Blown Engine. - It happened on 10/29/09. We had left Pebble Isle Marina (mm96) that morning and were going to Clifton to spend a couple of days on our way to our winter slip at Joe Wheeler State Park. A few hours into the trip the starboard engine alarm sounded. Jane was at the helm and we were running around 1600 RPM. I made a mad dash below to the lower station since we don’t have gauges on the bridge. I saw that the oil gauge was not registering anything so I hit the kill switch (Big mistake that I did not throttle back). I went below while Jane continued on one engine. I pulled the dipstick and it showed nothing. I had checked it that morning and it was fine. I looked around for a bilge full of oil and still saw nothing. And then I saw it.
Back up 2 years to when I decided to put air filters on my engines. I went to a good friend of mine and asked him what kind were best for the big trucks he services at the diesel shop that he owns and he said that he converts most trucks to K&N. He fixed me up with two retro kits for Perkins engines. I put them on and they had worked great since. BTW my engines would consume only a quart of oil on this trip every year. I had had the same filters installed now for two years and prior to departing Lake Michigan, on the week prior to this, I had decided to change the air filters. I went to the local Car Quest and they did not have the K&N brand but their own cross referenced brand. I bought those and never gave it a thought.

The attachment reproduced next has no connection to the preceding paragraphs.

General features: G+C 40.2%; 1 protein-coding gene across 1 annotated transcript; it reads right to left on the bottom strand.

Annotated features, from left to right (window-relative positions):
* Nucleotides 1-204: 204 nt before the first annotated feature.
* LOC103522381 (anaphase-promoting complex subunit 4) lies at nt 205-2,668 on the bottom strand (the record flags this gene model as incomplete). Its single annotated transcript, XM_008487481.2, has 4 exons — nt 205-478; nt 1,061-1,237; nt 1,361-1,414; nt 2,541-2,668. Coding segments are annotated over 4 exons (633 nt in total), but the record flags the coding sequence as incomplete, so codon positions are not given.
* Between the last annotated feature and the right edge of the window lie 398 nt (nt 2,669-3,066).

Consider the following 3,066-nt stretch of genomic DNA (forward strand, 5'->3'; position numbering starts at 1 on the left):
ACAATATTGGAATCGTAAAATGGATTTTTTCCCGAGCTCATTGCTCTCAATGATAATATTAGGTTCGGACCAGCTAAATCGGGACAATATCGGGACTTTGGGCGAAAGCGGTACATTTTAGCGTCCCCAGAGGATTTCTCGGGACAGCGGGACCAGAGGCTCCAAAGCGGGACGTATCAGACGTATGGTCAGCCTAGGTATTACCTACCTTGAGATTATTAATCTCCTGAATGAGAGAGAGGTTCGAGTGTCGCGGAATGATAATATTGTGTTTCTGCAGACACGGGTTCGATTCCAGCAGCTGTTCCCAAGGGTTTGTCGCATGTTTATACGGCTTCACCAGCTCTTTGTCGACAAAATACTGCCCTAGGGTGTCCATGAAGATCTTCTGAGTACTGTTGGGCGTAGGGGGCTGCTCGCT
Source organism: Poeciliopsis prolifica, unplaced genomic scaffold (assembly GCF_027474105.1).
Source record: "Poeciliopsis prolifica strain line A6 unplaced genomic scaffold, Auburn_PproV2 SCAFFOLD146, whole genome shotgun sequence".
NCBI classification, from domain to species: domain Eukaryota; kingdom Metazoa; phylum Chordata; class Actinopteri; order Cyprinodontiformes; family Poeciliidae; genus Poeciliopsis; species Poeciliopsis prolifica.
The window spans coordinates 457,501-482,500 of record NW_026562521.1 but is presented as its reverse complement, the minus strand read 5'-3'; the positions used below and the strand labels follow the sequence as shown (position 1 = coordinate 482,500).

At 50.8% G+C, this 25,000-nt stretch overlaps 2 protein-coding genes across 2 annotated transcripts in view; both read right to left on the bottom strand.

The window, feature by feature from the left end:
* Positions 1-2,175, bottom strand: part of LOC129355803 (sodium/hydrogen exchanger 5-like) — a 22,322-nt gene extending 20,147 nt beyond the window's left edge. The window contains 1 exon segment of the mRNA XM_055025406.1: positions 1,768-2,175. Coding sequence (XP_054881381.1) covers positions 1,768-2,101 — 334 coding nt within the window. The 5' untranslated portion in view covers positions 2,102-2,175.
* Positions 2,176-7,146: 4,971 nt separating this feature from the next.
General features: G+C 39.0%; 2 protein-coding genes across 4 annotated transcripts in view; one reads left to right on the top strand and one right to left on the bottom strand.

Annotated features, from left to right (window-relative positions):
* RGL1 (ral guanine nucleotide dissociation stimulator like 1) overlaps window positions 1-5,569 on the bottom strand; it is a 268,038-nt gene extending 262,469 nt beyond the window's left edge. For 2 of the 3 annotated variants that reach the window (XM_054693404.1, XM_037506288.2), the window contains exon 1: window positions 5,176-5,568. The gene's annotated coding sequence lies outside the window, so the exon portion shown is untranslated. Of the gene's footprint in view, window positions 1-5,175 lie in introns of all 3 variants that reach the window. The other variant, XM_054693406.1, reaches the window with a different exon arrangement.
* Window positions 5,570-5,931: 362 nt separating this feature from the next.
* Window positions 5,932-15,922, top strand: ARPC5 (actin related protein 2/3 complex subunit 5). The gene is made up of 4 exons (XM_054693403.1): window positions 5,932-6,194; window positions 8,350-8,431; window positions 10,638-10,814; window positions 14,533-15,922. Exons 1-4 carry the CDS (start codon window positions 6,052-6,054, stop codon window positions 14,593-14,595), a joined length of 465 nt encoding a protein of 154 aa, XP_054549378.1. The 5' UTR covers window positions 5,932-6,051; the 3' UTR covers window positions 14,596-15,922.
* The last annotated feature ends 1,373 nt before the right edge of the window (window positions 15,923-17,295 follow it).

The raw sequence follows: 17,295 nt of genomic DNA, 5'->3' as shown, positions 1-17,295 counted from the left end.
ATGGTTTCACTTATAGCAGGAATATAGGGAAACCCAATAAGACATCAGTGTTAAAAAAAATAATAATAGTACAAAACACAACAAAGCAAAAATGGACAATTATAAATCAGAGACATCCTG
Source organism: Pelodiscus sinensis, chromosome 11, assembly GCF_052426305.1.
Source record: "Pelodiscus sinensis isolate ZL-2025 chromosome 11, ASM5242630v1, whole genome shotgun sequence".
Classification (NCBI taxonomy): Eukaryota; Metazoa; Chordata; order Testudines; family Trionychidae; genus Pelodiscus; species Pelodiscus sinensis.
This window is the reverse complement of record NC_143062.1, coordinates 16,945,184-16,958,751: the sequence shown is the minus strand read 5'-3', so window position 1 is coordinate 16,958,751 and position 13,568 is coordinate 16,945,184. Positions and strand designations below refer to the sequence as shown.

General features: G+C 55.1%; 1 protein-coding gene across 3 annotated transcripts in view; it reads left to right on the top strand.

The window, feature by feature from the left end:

Now, back to “then I saw it”… The STBD air filter was collapsed into itself. I immediately decided that it had somehow plugged up in two weeks of use and was sucking oil from the crankcase breather in an attempt to make up air. Funny that I had noticed no smoke, no soot and no power loss prior to this. Anyway I immediately removed both air cleaners and began to refill the stbd crankcase. Each engine holds 3.5 gal of oil and I had only 3 gal left on board. That would be ok as we had only a few hours to Clifton and would slow down. I was careful to check everything else and after yet another check, decided it was ok to start the engine. I told my wife on the bridge that I was going to restart the engine. I went to the lower helm, pulled the stbd throttle back to idle and hit the start button. That was the end. What I had done about 10 minutes earlier was hit the stop button while the engine was at 1600 RPM without pulling back the throttles which, as it spun down continued to pump fuel into the cylinders. The engine was hot and as soon as I hit the start button all that fuel went off and I had a runaway engine. It ran up past the 4000RPM mark and that was that. It didn’t fly apart but it spun the mains and from then on sounded like there were rocks in the crankcase.
Lesson learned. Either hold the fuel switch closed while cranking thus allowing it to clear or allow the engine to idle down prior to stopping it. I will never make that mistake again.